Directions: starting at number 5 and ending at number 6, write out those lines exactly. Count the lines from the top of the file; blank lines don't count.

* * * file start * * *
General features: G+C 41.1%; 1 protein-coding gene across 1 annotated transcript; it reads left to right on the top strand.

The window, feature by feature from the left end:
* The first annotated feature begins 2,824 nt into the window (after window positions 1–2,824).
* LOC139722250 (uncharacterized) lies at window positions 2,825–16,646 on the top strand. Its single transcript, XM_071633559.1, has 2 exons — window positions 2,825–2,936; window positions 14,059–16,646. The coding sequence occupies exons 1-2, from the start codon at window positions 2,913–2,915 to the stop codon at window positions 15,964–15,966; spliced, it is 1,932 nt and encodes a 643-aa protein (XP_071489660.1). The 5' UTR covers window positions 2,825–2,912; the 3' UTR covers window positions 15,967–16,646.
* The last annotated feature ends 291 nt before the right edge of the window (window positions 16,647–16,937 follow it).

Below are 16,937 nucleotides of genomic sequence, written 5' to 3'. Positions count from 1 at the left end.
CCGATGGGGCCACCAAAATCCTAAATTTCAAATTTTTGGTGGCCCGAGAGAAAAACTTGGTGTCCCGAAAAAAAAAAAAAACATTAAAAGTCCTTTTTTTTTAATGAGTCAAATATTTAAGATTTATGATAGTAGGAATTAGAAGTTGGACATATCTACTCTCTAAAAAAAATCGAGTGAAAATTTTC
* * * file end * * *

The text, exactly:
* The last annotated feature ends 291 nt before the right edge of the window (window positions 16,647–16,937 follow it).

Below are 16,937 nucleotides of genomic sequence, written 5' to 3'. Positions count from 1 at the left end.